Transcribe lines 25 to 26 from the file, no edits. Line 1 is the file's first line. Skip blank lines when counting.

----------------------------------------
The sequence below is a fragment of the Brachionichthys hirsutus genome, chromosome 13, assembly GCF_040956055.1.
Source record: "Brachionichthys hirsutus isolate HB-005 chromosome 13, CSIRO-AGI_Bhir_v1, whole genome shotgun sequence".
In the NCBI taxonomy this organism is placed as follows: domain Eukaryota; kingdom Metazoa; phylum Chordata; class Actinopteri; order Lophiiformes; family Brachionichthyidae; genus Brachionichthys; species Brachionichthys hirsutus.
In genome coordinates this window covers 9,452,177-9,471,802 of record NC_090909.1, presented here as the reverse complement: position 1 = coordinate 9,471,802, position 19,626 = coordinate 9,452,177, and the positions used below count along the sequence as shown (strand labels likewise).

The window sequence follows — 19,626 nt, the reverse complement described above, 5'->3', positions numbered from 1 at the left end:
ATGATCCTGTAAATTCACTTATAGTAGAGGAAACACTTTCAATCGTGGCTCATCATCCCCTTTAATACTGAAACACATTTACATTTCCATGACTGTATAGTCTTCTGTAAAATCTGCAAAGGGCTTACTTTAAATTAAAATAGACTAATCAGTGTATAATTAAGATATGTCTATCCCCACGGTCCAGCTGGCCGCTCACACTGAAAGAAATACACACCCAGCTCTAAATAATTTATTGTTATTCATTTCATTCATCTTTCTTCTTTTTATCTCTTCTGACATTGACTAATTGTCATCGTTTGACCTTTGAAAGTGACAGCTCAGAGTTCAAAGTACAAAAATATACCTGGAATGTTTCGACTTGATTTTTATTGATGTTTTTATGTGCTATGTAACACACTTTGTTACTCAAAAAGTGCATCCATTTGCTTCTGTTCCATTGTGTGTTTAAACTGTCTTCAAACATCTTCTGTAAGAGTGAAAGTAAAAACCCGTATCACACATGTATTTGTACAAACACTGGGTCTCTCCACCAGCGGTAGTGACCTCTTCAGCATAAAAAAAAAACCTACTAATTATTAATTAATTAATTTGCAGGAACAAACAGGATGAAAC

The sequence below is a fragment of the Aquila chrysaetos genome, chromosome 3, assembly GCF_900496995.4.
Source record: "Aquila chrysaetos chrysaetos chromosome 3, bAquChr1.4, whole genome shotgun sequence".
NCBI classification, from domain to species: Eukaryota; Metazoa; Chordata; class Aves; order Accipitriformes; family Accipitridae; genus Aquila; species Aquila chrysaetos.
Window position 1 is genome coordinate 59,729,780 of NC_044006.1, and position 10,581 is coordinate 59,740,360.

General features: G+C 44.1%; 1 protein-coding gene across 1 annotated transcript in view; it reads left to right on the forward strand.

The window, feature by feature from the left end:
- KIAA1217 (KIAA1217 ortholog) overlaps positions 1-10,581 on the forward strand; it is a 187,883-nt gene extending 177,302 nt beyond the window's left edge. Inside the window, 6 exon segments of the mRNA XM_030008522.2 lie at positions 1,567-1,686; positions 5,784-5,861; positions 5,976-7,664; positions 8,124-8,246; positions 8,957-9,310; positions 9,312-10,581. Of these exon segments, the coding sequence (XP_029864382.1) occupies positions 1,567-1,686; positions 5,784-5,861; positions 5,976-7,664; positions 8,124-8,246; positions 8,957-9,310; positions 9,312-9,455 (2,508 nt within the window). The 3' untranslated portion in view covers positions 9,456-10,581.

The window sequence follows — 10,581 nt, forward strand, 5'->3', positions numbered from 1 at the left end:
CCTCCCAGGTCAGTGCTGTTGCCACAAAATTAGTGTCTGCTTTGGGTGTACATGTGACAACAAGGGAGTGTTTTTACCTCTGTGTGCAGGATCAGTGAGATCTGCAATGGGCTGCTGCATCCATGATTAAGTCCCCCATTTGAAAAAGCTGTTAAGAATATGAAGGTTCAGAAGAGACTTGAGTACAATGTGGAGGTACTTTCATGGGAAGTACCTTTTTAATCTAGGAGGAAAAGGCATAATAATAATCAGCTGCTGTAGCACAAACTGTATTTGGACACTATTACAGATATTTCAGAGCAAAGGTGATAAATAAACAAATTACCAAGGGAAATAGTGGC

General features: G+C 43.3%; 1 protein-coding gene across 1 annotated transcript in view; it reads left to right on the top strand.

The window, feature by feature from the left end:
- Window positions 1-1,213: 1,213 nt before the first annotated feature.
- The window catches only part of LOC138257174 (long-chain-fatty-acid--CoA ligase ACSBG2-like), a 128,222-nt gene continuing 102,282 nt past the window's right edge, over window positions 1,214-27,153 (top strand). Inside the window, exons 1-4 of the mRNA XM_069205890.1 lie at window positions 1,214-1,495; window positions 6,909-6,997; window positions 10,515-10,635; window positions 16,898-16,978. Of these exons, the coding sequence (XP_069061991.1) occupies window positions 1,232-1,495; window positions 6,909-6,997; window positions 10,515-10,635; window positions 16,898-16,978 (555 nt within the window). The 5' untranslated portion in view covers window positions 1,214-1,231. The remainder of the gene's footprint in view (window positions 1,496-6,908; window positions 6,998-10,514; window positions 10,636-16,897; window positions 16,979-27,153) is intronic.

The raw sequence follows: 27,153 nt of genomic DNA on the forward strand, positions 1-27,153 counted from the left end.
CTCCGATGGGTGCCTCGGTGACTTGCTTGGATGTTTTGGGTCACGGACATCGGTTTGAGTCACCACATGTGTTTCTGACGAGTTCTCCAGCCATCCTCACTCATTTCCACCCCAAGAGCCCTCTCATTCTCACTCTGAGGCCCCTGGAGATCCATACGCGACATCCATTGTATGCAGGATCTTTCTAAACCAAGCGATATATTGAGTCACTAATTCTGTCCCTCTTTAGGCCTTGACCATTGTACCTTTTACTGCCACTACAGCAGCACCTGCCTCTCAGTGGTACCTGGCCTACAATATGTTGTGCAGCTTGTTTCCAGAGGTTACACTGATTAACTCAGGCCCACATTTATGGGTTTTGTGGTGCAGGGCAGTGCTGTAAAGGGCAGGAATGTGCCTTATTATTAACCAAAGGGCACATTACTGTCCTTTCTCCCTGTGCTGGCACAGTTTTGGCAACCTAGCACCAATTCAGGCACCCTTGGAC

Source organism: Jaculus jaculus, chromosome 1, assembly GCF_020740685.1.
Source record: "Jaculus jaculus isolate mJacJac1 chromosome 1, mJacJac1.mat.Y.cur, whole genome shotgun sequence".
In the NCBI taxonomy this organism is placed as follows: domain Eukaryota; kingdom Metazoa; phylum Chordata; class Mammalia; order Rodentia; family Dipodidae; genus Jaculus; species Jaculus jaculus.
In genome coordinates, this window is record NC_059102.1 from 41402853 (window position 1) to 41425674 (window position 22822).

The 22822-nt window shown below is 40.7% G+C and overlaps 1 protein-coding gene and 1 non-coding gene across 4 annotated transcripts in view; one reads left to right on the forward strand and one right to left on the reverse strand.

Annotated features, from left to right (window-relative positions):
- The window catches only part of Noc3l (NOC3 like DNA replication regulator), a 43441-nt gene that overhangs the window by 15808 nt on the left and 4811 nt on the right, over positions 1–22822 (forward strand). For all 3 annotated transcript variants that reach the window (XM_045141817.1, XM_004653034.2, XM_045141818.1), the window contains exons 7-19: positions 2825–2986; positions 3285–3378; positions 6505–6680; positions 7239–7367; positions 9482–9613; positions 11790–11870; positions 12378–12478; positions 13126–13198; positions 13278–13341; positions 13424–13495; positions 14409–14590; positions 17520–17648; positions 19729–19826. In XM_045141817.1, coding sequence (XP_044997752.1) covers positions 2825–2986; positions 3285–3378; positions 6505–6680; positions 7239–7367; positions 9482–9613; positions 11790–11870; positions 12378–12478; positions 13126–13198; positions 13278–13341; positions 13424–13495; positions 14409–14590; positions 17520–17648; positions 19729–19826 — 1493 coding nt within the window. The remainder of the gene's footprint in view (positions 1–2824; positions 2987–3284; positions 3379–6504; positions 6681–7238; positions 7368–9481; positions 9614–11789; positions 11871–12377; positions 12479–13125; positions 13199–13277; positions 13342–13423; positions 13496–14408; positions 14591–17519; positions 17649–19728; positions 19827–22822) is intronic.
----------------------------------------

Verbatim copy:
In genome coordinates, this window is record NC_059102.1 from 41402853 (window position 1) to 41425674 (window position 22822).

The 22822-nt window shown below is 40.7% G+C and overlaps 1 protein-coding gene and 1 non-coding gene across 4 annotated transcripts in view; one reads left to right on the forward strand and one right to left on the reverse strand.